Writing is like being a doctor. You have to keep up with the way things are done. Remember the good old days when a woman in labor was anesthetized in the hospital, and the father-to-be went through a pack of cigarettes in the waiting room? Nowadays, as long as it’s a natural birth, an expectant mother has the option to stay awake during the entire procedure, and anyone they want can be with them in the delivery room.
I was reminded of changing times recently while working with my editor at DLD Books on The Red Dress, which will be out soon. At one point, she suggested breaking a run-on sentence into two sentences in such a way that the second one started with “but.” Having been raised by English teachers, I’d been taught, almost from Day 1, that starting a sentence with a conjunction like “but” is a deadly sin. So, I suggested leaving out the “but” in the second sentence. She pointed out that the sentence would be clearer with the “but” and sighted current sources that say it’s okay to start a sentence with a conjunction.
I realized that it was time to let this expectant mother stay awake during her birthing process and allow Dad and Grandma in the delivery room. Writing is also like falling. You go down butt first.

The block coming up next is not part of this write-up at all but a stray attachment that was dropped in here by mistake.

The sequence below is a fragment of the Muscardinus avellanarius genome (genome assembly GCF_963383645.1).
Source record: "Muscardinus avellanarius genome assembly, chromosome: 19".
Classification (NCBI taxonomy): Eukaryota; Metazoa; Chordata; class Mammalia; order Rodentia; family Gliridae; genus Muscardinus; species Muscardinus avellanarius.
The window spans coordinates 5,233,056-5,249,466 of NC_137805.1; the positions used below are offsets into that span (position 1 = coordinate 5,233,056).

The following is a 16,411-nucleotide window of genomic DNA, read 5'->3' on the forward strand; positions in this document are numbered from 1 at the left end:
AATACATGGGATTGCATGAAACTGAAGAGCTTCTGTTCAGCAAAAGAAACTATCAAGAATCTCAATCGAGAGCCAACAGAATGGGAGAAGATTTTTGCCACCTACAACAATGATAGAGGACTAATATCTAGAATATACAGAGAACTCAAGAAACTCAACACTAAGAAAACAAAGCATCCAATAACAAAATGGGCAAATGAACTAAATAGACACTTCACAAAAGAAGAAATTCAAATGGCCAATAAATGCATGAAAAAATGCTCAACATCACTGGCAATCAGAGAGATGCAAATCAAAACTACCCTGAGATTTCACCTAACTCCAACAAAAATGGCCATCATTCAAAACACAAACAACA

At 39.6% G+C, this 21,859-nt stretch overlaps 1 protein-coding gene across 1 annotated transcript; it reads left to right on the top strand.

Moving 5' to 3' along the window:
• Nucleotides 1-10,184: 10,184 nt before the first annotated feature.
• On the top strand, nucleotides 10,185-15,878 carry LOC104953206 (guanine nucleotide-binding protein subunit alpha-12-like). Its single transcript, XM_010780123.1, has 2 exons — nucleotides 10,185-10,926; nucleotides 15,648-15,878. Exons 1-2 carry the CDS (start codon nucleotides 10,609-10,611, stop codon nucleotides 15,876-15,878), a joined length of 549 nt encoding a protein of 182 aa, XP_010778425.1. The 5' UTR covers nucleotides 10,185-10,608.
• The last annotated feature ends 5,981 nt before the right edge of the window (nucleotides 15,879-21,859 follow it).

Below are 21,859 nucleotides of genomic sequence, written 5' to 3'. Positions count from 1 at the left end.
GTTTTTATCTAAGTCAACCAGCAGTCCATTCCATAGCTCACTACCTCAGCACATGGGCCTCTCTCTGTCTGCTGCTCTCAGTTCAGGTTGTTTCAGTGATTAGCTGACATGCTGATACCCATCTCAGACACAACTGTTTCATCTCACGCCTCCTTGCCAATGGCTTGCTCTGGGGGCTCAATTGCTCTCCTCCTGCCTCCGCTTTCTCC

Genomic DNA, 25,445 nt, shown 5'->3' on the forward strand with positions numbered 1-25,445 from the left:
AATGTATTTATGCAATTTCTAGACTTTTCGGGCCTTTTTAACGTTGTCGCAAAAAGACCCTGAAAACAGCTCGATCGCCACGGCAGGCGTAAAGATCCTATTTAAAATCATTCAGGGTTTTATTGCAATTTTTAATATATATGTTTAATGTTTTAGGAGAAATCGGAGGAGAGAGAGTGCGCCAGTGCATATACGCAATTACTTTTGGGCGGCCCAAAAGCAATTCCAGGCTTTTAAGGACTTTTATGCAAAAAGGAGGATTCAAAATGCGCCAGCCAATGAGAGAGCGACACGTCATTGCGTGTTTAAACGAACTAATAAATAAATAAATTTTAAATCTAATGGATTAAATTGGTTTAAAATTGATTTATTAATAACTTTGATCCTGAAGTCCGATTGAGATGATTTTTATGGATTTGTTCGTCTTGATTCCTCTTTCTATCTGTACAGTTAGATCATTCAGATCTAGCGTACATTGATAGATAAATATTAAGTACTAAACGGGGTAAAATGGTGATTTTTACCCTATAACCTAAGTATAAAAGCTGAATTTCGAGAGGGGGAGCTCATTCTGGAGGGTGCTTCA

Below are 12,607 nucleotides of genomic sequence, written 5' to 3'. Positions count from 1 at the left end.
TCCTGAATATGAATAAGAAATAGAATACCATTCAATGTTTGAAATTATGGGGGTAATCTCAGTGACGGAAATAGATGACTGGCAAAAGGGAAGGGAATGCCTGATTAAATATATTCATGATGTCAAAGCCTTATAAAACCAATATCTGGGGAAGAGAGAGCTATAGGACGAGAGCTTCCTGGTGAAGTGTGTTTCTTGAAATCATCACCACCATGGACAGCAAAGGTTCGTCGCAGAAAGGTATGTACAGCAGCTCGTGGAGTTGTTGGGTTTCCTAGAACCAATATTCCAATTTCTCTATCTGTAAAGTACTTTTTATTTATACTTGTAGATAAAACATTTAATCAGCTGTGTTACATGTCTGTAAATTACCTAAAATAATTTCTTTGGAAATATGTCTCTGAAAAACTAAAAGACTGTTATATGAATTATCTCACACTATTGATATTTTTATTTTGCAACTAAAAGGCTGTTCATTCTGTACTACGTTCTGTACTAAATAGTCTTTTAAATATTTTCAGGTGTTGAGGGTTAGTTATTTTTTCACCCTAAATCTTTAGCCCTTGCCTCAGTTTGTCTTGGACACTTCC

Coming Soon: The Red Dress: A Novel
When Eve went to her high school senior prom, she wore a red dress that her mother had made for her. That night, after dancing with the boy of her dreams, she caught him in the act with her best friend. Months later, Eve, a freshman in college, is bullied into giving the dress to her roommate. After her mother finds out, their relationship is never the same again.
Twenty-five years later, Eve, a bestselling author, is happily married with three children. Although her mother suffers from dementia, she still remembers, and Eve still harbors the guilt for giving the dress away. When she receives a Facebook friend request from her old college roommate and an invitation to her twenty-five-year high school class reunion, then meets her former best friend by chance, she must confront the past in order to face the future.
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